Summary: Jesus' foretelling of his death in Luke 9:21-22 teaches us the necessity of his suffering.
In our study of the life and ministry of Jesus in The Gospel of Luke we have come to a decisive moment. Last time, in our study of Luke 9:18-20, we noticed that Jesus asked his twelve disciples, “Who do the crowds say that I am?”
And they answered, “John the Baptist. But others say, Elijah, and others, that one of the prophets of old has risen.”
Then he said to them, “But who do you say that I am?”
And Peter answered, “The Christ of God.”
One commentator said, “Peter’s confession represents a turning point in Luke’s Gospel.” Up until this point, Luke has been demonstrating the identity of Jesus: he is the Christ, the Messiah, the Promised One sent by God to seek and to save the lost.
From this point on Luke now focuses his attention on “the necessity of Jesus’ suffering, his vindication, and the resultant discipleship required of those who will follow him.”
So, immediately after Peter confesses Jesus as the Christ, Jesus foretells his death.
Let’s read about Jesus foretelling his death in Luke 9:21-22:
21 And he strictly charged and commanded them to tell this to no one, 22 saying, “The Son of Man must suffer many things and be rejected by the elders and chief priests and scribes, and be killed, and on the third day be raised.” (Luke 9:21-22)
When our son Jon was growing up he had a hard time keeping a secret. For example, I would take the children out to the store to buy their Mom a birthday gift. I would also suggest that we take her out for a surprise birthday dinner. No sooner had we parked the car in the garage and walked into the house when Jon would shout, “Hey Mom! Guess what? We got you ear rings for your birthday gift and we are taking you to Hoss’s Steak House for a surprise birthday dinner!”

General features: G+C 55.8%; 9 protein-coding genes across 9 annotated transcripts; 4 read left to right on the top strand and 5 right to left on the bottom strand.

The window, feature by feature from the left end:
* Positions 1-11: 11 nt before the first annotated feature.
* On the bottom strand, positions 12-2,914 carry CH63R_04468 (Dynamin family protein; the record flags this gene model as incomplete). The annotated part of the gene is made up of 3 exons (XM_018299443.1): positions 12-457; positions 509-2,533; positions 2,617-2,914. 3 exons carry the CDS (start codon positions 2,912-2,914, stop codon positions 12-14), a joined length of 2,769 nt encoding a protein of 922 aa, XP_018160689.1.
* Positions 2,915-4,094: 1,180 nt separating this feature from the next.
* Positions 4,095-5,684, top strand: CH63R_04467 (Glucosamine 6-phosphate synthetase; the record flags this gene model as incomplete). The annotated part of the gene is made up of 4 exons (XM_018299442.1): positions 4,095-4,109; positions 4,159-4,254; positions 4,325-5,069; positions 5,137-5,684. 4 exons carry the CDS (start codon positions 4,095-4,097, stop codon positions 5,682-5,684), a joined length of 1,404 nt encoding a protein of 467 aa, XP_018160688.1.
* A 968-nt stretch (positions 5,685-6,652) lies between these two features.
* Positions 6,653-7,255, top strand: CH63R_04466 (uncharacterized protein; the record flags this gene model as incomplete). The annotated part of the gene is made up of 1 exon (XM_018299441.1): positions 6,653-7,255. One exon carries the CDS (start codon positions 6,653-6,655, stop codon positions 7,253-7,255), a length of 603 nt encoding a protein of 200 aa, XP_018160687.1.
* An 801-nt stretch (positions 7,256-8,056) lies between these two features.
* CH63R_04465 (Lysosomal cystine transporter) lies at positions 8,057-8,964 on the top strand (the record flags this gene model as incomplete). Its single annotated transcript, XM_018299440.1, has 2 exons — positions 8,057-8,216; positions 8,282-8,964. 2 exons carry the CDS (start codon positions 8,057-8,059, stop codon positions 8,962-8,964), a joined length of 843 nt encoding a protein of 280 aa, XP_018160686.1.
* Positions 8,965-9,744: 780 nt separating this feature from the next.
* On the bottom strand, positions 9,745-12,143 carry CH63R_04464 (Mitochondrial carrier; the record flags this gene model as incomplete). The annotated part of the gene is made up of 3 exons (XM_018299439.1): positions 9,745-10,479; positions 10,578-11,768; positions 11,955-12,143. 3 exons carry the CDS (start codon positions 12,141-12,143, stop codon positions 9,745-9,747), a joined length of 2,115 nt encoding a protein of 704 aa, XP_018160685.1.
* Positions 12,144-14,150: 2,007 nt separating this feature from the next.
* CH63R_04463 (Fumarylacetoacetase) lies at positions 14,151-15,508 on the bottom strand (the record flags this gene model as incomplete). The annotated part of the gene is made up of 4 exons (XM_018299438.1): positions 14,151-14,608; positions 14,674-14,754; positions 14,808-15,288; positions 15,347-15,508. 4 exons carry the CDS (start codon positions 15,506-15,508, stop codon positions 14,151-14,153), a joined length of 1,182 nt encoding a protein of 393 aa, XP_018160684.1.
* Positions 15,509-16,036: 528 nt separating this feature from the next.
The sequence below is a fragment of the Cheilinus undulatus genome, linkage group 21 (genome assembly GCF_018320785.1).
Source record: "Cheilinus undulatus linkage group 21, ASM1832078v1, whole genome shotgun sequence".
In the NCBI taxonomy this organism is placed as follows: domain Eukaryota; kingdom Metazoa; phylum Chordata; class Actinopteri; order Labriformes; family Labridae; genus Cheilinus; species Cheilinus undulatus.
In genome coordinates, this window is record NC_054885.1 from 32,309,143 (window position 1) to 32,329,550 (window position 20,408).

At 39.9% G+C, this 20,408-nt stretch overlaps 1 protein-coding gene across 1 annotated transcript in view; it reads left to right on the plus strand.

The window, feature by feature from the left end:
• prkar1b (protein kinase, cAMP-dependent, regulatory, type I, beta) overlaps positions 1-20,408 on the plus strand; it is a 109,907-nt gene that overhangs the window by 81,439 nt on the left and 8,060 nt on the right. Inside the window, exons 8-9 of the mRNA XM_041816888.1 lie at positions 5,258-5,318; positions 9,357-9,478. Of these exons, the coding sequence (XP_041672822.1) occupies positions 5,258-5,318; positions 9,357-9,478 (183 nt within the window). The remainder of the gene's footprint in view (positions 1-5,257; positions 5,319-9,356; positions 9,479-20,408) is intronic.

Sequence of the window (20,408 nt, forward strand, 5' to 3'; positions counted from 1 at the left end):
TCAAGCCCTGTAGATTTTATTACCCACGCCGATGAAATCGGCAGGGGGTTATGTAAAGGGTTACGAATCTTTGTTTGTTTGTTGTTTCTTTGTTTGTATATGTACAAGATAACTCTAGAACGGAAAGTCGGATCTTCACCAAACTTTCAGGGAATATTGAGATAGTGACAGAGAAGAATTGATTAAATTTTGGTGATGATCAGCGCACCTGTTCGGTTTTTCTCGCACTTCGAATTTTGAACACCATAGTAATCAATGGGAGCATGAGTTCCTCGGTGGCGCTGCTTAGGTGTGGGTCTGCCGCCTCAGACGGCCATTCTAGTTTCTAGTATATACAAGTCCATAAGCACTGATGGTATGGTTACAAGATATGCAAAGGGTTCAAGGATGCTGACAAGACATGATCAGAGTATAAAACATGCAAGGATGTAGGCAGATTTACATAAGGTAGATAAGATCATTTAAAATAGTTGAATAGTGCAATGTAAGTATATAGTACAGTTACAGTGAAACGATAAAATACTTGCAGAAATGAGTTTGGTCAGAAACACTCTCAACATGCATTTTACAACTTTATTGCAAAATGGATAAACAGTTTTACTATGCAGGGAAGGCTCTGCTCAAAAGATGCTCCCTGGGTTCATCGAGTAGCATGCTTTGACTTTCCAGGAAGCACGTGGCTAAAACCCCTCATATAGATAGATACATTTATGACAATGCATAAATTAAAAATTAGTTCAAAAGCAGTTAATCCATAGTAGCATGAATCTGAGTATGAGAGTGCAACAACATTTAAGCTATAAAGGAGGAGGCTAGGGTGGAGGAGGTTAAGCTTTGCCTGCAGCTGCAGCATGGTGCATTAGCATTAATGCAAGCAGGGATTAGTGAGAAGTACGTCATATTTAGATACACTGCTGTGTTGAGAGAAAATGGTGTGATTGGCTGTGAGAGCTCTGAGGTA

I suppose the upside about Jon not being able to keep a secret is that I had to behave at home so that I would not be embarrassed when he blurted out anything about me!
In Jesus’ ministry with his disciples, he often told them to keep his identity a secret. In the narrative we are going to examine today, Jesus does so as well. And this is just after Peter’s confession that Jesus is the Christ. But Jesus went on to tell his disciples why they should keep his identity a secret.
The analysis of Jesus foretelling his death in Luke 9:21-22 teaches us the necessity of Jesus’ suffering.
Let’s use the following outline:
1. Jesus’ Command (9:21)
2. Jesus’ Prediction (9:22)
I. Jesus’ Command (9:21)
First, let’s look at Jesus’ command.
In Luke’s account of the life of Jesus, Peter had just made his great confession that Jesus is the Christ of God (9:20). In Matthew’s account of this confession, Jesus first said to Peter, “Blessed are you, Simon Bar-Jonah! For flesh and blood has not revealed this to you, but my Father who is in heaven” (Matthew 16:17). The Father had revealed to Peter and the rest of the disciples the true identity of Jesus. But, rather strangely, just after Peter’s magnificent confession about the true identity of Jesus, Jesus strictly charged and commanded them to tell this to no one (9:21).
Jesus’ command for silence is called the “Messianic Secret.” One scholar notes, “The historicity of the command for silence involves one of the great debates of twentieth-century New Testament studies.” The question is understandable: why would Jesus want the disciples to be silent about who he is?
The context gives us the reason for Jesus’ command for silence. The disciples still needed further instruction about the kind of Christ (that is, Messiah) that Jesus was.
People in Jesus’ day understood that the Christ would be God’s Promised Deliverer. They understood that the Christ would deliver them from oppression, and that the Christ was a Suffering Servant and also a Victorious King.
However, Jesus knew that during his First Advent he was coming first as the Suffering Servant. Later, when he comes in his Second Advent, he will be coming as the Victorious King.
As you know, the Jews were in bondage to the Roman Empire at the time, and so they keenly expected that God was going to send the Christ as the Victorious King who would free them from the bondage of Roman oppression. But the people had it backwards because Jesus came first as the Suffering Servant. He was going to deliver his people from the bondage of sin. Only during his Second Advent will he come as the Victorious King who will rule visibly forever.
So, Jesus’ command for silence was so that his disciples would grow in their understanding that he was not a political Christ or a Victorious King, but rather that he was a Suffering Christ, a savior who would die to pay for his people’s sins.